Service to the Church
"It's such a privilege to walk with people on their journeys."
More and more laypeople find their calling as hospital chaplains. The Saint John's School of Theology and Seminary helps prepare them for this ministry. Peggy Kelley and her Sunday school class circled up in the grass under the California sun. This normally giggly squad of 6-year-olds had turned unusually serious that week.
It was late September 2001.
"Those kids were totally different from the Tuesday before," recalls Kelley, an aspiring actress at the time of the Sept. 11, 2001, attacks on the World Trade Center. "We talked for hours about their huge theological questions. That's when I knew I could be present with the suffering."
The tragic events of that September propelled Kelley into hospital chaplaincy.
A Bloomington, Minnesota native and oblate of the Sisters of Saint Benedict, Kelley found her way back to central Minnesota just shy of her 40th birthday. She enrolled in Saint John's University School of Theology and Seminary to pursue a Master of Divinity, a requirement for hospital chaplains.
"To sit with these brilliant professors and monks, and have them want my opinion on something was intimidating at first," Kelley explains. She says the support of the Saint Ben's sisters as well as encouragement from School of Theology professors helped her through the difficult transition back to the classroom.
"In chaplaincy I see the theology, God's grace and spiritual crises right in my face," she says. "Then when I was at the School of Theology, I was studying it and digging into its history. It makes the first century relevant when I'm in the room with a patient."
Now Kelley spends her days as the lead Christian chaplain at the Cedars-Sinai Medical Center in Los Angeles, California, where every shift brings something new. Each morning, Kelley receives a list of patients to visit. She may be responding to a trauma, offering a baby blessing or debriefing with a nurse. Sometimes she spends hours simply sitting with families of sick or dying loved ones. Her ministry as chaplain is built on listening and prayer.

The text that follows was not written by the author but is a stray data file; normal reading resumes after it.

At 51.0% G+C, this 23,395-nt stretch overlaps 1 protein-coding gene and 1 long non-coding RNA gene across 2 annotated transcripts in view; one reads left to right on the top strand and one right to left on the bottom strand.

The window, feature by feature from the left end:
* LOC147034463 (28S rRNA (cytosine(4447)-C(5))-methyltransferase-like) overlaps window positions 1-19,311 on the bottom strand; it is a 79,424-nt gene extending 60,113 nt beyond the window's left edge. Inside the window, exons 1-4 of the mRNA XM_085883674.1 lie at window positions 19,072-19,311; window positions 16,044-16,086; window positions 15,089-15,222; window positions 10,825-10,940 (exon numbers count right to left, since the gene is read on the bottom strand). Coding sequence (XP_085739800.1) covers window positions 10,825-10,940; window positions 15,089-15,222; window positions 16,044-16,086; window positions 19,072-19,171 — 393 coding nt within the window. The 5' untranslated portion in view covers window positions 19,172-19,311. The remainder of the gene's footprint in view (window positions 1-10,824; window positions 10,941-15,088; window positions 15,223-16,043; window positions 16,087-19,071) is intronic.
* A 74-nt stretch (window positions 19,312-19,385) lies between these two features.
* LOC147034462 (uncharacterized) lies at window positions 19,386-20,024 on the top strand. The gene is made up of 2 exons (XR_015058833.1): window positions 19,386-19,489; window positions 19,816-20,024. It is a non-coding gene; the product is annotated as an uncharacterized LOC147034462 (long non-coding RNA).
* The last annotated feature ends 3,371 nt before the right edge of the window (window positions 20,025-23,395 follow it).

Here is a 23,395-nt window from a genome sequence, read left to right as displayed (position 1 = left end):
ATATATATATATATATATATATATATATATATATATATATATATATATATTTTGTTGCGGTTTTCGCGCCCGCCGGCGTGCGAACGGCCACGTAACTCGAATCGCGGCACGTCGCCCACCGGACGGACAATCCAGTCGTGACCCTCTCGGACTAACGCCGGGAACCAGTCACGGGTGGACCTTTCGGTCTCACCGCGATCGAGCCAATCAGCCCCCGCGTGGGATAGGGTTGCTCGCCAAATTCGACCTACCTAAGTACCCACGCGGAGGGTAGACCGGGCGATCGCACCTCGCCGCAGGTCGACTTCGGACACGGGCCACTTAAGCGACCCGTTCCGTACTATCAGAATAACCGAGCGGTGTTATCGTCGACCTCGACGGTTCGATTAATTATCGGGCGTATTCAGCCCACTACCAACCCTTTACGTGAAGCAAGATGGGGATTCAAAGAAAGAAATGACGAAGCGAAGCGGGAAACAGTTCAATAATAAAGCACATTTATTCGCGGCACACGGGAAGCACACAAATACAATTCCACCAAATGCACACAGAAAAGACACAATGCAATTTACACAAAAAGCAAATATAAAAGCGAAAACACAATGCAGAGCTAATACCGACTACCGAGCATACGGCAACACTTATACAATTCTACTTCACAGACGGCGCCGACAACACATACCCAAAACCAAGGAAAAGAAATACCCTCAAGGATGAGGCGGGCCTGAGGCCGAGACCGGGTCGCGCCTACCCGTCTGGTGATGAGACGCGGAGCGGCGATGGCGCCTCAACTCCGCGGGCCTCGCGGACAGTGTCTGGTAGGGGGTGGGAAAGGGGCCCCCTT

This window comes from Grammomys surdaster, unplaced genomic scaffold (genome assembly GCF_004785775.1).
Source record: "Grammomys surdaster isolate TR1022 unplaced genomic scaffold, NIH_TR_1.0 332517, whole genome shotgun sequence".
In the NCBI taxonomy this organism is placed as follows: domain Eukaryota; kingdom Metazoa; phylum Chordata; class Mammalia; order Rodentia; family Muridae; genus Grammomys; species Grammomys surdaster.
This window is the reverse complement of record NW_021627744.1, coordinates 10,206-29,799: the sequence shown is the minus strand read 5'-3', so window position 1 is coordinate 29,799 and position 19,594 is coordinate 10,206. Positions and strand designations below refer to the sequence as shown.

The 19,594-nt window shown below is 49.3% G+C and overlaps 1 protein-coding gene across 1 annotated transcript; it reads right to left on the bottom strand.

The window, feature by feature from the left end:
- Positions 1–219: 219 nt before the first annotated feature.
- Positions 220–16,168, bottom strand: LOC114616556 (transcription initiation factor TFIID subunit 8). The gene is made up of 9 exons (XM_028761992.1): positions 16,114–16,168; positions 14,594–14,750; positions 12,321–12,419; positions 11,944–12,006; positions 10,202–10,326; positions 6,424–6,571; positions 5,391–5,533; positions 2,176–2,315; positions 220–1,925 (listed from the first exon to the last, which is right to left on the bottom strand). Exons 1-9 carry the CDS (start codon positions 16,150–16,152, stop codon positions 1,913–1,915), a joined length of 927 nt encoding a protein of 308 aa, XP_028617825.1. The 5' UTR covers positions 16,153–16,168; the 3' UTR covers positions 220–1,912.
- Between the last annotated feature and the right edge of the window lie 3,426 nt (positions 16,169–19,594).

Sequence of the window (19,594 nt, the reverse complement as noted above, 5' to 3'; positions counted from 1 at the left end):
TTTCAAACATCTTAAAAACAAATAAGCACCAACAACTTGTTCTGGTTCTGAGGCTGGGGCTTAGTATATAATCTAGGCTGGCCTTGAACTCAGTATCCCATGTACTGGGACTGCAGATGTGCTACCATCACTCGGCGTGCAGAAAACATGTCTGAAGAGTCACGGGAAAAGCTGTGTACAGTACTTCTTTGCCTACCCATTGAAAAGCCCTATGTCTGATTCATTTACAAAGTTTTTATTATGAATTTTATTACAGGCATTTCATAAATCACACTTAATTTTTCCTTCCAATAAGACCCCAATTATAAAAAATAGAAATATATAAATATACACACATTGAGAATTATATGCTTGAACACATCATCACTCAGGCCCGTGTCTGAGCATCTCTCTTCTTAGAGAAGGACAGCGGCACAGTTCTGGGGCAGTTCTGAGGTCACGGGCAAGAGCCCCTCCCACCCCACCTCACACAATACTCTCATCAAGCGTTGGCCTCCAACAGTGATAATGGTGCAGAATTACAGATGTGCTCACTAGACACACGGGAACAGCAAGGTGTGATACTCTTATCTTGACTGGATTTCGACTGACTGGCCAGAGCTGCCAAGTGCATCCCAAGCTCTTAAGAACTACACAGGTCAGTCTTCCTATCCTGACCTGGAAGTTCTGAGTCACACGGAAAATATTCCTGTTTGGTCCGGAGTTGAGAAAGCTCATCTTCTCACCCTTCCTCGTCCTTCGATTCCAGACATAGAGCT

"When you are a chaplain you often hold a lot of secrets," Kelley describes. "Faith can be very private for many people, and you are asked to enter into this sacred place with them, to witness it, safely hold it and move through this sacred space with them."
One of Kelley's specialties is pediatric ministry. She regularly walks with children whose parents are dying. The youngsters are much more aware of grief than one might think.
"When a child knows something in their 'holy belly,' in their gut, and they feel it spiritually, they know God," she says. "To help them process the experience, I have them draw pictures for the parent who is dying or write a thank-you letter to God about the parent. We also do a lot of ritual blessings with water so the child can realize what's happening and have their moment to be present with mommy or daddy."
Ministering at one of the world's top cardiac hospitals also means that Kelley witnesses some of the most vulnerable moments in people's lives.
"I have been with many people who are waiting for a heart transplant and living with a total artificial heart," she says. "I have also been with the families who have made the most difficult and selfless decision to take a loved one off life support so they can donate a heart. As a chaplain, I get to be a witness to these amazing delicate moments of humanity. Praying for a new heart and praying with the family of the one who is giving theirs so another may live...it's such a profound privilege to walk with people on their journeys."
A Christian chaplain working at a Jewish hospital, Kelley draws from her ecumenical experiences at Saint John's for her diverse ministry today.
"Cedars-Sinai was such an incredible fit because the Jewish community there is actually very similar to the Saint John's community, in the sense that their focus is on questioning, digging in and listening to other people, talking it out and respecting each other's opinions," Kelly explains.
It wasn't long ago that most hospital chaplains were ordained minsters. Now, more lay ministers are embracing this challenging and fulfilling ministry. Kelley's main advice for students embarking on the journey towards chaplaincy? "Wear comfortable shoes!"
Written by Jessie Bazan. Jesse is a Master of Divinity candidate at Saint John's School of Theology and Seminary.
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